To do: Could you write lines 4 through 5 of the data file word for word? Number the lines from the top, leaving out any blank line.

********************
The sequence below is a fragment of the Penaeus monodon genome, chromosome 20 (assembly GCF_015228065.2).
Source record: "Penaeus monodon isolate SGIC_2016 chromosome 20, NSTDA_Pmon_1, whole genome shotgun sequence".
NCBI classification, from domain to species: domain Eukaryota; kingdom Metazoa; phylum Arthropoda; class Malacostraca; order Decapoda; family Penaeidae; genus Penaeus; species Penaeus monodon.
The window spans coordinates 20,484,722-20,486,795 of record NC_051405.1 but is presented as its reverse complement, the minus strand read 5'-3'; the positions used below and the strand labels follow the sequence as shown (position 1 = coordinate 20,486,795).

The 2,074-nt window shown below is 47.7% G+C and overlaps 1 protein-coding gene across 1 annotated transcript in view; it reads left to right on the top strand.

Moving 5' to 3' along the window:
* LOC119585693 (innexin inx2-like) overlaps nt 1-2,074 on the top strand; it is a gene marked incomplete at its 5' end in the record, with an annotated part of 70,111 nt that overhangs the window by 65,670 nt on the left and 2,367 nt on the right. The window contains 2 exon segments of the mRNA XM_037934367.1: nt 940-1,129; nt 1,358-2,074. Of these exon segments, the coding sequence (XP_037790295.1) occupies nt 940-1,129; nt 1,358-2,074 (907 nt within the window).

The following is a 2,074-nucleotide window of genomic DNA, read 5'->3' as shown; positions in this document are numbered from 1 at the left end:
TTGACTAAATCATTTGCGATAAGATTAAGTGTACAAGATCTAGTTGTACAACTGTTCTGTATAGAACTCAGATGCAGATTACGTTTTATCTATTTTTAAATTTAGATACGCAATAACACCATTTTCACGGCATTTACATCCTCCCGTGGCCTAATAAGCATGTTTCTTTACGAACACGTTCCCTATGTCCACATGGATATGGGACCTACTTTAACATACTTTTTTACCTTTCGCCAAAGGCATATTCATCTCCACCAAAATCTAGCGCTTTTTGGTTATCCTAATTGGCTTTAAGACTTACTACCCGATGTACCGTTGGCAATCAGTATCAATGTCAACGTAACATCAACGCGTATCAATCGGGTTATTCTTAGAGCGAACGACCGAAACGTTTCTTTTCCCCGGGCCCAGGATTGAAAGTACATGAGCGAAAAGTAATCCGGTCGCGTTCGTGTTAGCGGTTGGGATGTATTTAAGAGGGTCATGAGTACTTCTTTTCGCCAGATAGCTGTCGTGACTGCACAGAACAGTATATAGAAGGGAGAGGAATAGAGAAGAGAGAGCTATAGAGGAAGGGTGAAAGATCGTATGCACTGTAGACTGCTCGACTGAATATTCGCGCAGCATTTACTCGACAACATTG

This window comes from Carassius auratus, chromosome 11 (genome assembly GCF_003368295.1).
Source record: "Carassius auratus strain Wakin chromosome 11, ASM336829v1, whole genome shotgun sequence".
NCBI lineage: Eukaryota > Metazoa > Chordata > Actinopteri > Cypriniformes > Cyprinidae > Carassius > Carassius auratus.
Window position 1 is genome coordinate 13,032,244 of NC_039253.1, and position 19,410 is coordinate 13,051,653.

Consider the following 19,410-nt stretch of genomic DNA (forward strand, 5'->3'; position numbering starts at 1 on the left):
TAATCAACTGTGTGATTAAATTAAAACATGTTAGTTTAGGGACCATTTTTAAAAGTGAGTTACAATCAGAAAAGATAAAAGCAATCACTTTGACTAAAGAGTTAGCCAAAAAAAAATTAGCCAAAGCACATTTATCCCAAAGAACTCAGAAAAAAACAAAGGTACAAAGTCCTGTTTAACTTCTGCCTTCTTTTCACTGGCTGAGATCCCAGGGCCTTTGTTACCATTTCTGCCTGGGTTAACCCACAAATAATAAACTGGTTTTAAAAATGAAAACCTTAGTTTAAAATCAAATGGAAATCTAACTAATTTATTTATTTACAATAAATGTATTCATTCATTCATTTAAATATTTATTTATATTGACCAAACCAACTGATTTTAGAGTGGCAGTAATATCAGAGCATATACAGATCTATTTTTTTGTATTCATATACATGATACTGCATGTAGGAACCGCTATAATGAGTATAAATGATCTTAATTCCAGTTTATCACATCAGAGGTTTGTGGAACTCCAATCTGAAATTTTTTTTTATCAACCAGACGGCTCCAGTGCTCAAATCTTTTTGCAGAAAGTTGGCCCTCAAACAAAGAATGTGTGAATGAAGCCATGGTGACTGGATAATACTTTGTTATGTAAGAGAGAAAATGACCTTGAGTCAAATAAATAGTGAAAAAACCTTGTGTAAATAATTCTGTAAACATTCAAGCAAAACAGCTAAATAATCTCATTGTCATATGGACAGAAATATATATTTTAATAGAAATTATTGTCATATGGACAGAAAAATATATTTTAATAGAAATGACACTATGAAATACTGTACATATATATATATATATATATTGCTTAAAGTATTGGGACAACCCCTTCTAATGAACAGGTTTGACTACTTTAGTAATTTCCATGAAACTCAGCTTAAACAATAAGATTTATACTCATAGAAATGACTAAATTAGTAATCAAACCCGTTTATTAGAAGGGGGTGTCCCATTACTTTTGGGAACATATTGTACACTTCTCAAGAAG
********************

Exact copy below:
The window spans coordinates 20,484,722-20,486,795 of record NC_051405.1 but is presented as its reverse complement, the minus strand read 5'-3'; the positions used below and the strand labels follow the sequence as shown (position 1 = coordinate 20,486,795).

The 2,074-nt window shown below is 47.7% G+C and overlaps 1 protein-coding gene across 1 annotated transcript in view; it reads left to right on the top strand.